Tales from Sochi: Marc Beverly Represents U.S. on Olympic Ice


Marc Beverly and a young fan in Sochi, Russia.

Marc Beverly and a young fan in Sochi, Russia. Photo by Lukasz Warzecha / UIAA

3/4/14 - Sport climbing failed to make the cut for the 2020 Summer Olympic Games, but ice climbing may still have a shot at the Games. Ice climbing was prominently on display at  the Olympic Park in Sochi, Russia, in February, and Marc Beverly was Team USA of one on Olympic ice, helping to promote the sport in front of fans and International Olympic Committee officials.

Beverly spent two weeks in Russia as the official U.S. representative, climbing on the vertical speed wall and a wild dry-tooling route across a maze of hanging structures, as well as coaching and belaying newcomers to the sport. Canadians Nathan Kutcher, Gordon McArthur, and Jen Olson also represented North America in Sochi.

“We introduced more than 3,000 people with a first-hand experience of what either ice climbing or competition difficulty climbing is all about,” Beverly said. “We outfitted all spectators with ice climbing equipment and let them play on some of our terrain. They were able to see how difficult the competition is and relate to the athletes.”

The Olympic Park did not always have typical ice climbing weather. Photo by Alexey Dengin / UIAA.

Beverly, 43, lives in Albuquerque, New Mexico, where he works as a guide, runs a technical rescue instruction company, and pursues a Ph.D. in exercise science. He represents the American Alpine Club on the UIAA’s Ice Climbing Commission. The UIAA is the sanctioning body for international ice and mixed competitions, and is pursuing ice climbing as a future Olympic Sport, possibly as early as the South Korean Winter Games in 2018.

“There is a lot of good energy for this sport to be included in the future Olympics,” Beverly said. He has been competing in World Cup ice competitions for five years, and this season, in addition to his Sochi duties, he did five comps in Europe and Asia. For first-timers, he says, these comps can be an eye-opener. “The World Cup breaks many egos,” Beverly said. “People who think they are strong climbers come to a realm where they cast their egos on the overhanging slate, only to be butchered and never to return. Overall, I have to say that the longer one sticks around and the more committed, the better they become. The style of competition mixed climbing lends itself to massive gains of insight and self-improvement.”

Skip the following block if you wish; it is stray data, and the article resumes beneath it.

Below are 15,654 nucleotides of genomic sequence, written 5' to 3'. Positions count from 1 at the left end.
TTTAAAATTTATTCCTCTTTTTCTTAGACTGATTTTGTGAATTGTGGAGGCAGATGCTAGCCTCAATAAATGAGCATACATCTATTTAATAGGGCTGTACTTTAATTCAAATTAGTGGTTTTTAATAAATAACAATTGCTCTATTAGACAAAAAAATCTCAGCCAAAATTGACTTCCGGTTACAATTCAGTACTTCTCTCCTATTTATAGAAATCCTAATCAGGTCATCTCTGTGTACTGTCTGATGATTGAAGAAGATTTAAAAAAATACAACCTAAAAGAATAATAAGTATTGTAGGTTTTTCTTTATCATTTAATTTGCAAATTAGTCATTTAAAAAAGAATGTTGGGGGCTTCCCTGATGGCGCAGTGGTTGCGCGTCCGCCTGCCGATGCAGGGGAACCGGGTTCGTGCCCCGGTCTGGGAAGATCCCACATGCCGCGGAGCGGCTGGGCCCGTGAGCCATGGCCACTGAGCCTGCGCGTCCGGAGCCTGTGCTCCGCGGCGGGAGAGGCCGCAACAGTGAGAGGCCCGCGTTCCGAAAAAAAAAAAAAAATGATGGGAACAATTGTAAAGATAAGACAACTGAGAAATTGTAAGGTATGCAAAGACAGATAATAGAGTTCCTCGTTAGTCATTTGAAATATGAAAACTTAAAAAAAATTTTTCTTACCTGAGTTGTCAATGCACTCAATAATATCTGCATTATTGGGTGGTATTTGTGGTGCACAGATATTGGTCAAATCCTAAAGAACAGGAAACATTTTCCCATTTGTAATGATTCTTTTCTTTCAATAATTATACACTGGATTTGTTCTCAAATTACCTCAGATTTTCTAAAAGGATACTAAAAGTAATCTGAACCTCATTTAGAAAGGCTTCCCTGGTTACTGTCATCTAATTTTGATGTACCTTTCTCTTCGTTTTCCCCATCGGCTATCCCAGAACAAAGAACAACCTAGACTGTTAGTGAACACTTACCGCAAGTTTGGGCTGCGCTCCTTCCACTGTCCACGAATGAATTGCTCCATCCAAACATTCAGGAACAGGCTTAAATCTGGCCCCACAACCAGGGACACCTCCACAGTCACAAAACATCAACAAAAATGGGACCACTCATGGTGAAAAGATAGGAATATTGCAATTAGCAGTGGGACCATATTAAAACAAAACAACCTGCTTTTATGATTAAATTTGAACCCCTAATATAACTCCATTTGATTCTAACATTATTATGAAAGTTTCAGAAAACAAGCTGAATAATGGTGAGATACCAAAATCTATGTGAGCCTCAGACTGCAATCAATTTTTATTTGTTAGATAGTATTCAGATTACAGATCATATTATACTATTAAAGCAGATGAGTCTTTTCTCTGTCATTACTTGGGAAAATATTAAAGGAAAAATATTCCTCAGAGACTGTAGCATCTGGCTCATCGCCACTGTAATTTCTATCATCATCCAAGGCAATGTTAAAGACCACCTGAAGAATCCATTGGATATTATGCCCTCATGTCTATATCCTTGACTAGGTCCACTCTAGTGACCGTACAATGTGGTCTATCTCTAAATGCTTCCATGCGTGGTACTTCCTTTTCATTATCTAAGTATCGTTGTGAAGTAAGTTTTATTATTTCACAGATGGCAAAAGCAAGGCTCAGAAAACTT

Russian climbers dominate mixed climbing competition, holding four of the top five spots in this year's World Cup ranking for lead climbing, and three of the top five spots among women. (There were five World Cup comps this season; a sixth was canceled because of avalanche danger.) The top 14 male speed climbers were Russian, and the top nine women.

The UIAA North American Championships in Bozeman, Montana, in December 2013.

The UIAA North American Championships in Bozeman, Montana, in December 2013. Photo by UIAA.

Canadian Jen Olson finished the season ranked 11th overall, and Gord McArthur ended up in 13th in the rankings—the best results for North Americans since Will Gadd competed internationally. Nathan Kutcher competed in several World Cups, finishing as high as 13th place. American Aaron Montgomery also competed this winter, finishing 26th in one World Cup. See the full UIAA results here.

“North America is perhaps 15 years behind the curve. Anyone who goes to a World Cup will know immediately what I’m talking about,” Beverly said. But, he added, “Although some people will get stuck in their ethic and their ways, suffice it to say that the evolution of ice climbing is viral. I think that it will appeal to the younger climbers, as there is a way to meld the dirt-bag history into the matrix of dynamic movement and complex sequences, coupled with the pressure of competition. It’s a natural progression of the sport.”

Many more North Americans will be introduced to World Cup mixed climbing next winter if the Bozeman Ice Climbing Festival succeeds in luring a World Cup stop to Montana. In December 2013, Bozeman hosted the UIAA North American Championships on a World Cup–style artificial structure. “I think it’s a bold step forward for North America,” Beverly said. “Nobody has put the good energy behind this movement aside from the good men and women in Montana, and I’m inspired by the effort. I think this effort has a butterfly effect that spans further than people from the USA and Canada can realize.”

Sources: Marc Beverly, Iceclimbingworldcup.org


Comments

Right on Mark! Bring your tools out to Castle Valley and we'll dry tool in the Fishers. Bring me some green chili while you're at it!

Warren Scott - 03/08/2014 12:37:25

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